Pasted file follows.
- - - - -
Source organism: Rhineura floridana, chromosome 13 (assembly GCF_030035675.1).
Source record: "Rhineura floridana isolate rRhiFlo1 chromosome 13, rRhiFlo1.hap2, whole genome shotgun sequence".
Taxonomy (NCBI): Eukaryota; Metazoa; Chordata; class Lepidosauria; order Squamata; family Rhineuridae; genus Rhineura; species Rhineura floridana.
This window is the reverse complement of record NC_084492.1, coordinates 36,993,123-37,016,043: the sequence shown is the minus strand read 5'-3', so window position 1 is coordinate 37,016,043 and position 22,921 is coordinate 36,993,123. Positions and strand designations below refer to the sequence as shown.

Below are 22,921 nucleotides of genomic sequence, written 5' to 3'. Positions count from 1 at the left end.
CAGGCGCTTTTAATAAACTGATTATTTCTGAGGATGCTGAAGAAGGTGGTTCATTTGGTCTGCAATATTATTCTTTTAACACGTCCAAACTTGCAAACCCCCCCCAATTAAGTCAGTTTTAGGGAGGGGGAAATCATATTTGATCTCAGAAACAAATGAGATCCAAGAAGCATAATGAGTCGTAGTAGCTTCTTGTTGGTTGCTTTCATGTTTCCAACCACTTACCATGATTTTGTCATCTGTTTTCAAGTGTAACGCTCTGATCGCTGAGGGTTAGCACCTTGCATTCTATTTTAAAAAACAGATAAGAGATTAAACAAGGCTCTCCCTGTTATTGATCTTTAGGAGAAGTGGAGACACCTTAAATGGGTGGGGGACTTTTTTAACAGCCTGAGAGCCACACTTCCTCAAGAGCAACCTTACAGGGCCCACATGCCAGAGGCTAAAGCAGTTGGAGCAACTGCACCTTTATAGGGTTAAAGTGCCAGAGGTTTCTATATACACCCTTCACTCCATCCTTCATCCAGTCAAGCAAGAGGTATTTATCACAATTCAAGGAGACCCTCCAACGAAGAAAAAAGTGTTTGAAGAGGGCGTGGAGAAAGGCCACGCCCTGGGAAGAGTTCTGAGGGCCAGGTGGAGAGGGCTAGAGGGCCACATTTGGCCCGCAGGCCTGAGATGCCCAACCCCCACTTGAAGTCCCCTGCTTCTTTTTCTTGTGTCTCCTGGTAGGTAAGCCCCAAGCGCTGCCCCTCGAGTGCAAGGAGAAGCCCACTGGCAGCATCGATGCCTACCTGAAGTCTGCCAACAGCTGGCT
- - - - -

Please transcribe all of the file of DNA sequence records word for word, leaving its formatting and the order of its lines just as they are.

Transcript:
Source organism: Rhineura floridana, chromosome 13 (assembly GCF_030035675.1).
Source record: "Rhineura floridana isolate rRhiFlo1 chromosome 13, rRhiFlo1.hap2, whole genome shotgun sequence".
Taxonomy (NCBI): Eukaryota; Metazoa; Chordata; class Lepidosauria; order Squamata; family Rhineuridae; genus Rhineura; species Rhineura floridana.
This window is the reverse complement of record NC_084492.1, coordinates 36,993,123-37,016,043: the sequence shown is the minus strand read 5'-3', so window position 1 is coordinate 37,016,043 and position 22,921 is coordinate 36,993,123. Positions and strand designations below refer to the sequence as shown.

Below are 22,921 nucleotides of genomic sequence, written 5' to 3'. Positions count from 1 at the left end.
CAGGCGCTTTTAATAAACTGATTATTTCTGAGGATGCTGAAGAAGGTGGTTCATTTGGTCTGCAATATTATTCTTTTAACACGTCCAAACTTGCAAACCCCCCCCAATTAAGTCAGTTTTAGGGAGGGGGAAATCATATTTGATCTCAGAAACAAATGAGATCCAAGAAGCATAATGAGTCGTAGTAGCTTCTTGTTGGTTGCTTTCATGTTTCCAACCACTTACCATGATTTTGTCATCTGTTTTCAAGTGTAACGCTCTGATCGCTGAGGGTTAGCACCTTGCATTCTATTTTAAAAAACAGATAAGAGATTAAACAAGGCTCTCCCTGTTATTGATCTTTAGGAGAAGTGGAGACACCTTAAATGGGTGGGGGACTTTTTTAACAGCCTGAGAGCCACACTTCCTCAAGAGCAACCTTACAGGGCCCACATGCCAGAGGCTAAAGCAGTTGGAGCAACTGCACCTTTATAGGGTTAAAGTGCCAGAGGTTTCTATATACACCCTTCACTCCATCCTTCATCCAGTCAAGCAAGAGGTATTTATCACAATTCAAGGAGACCCTCCAACGAAGAAAAAAGTGTTTGAAGAGGGCGTGGAGAAAGGCCACGCCCTGGGAAGAGTTCTGAGGGCCAGGTGGAGAGGGCTAGAGGGCCACATTTGGCCCGCAGGCCTGAGATGCCCAACCCCCACTTGAAGTCCCCTGCTTCTTTTTCTTGTGTCTCCTGGTAGGTAAGCCCCAAGCGCTGCCCCTCGAGTGCAAGGAGAAGCCCACTGGCAGCATCGATGCCTACCTGAAGTCTGCCAACAGCTGGCT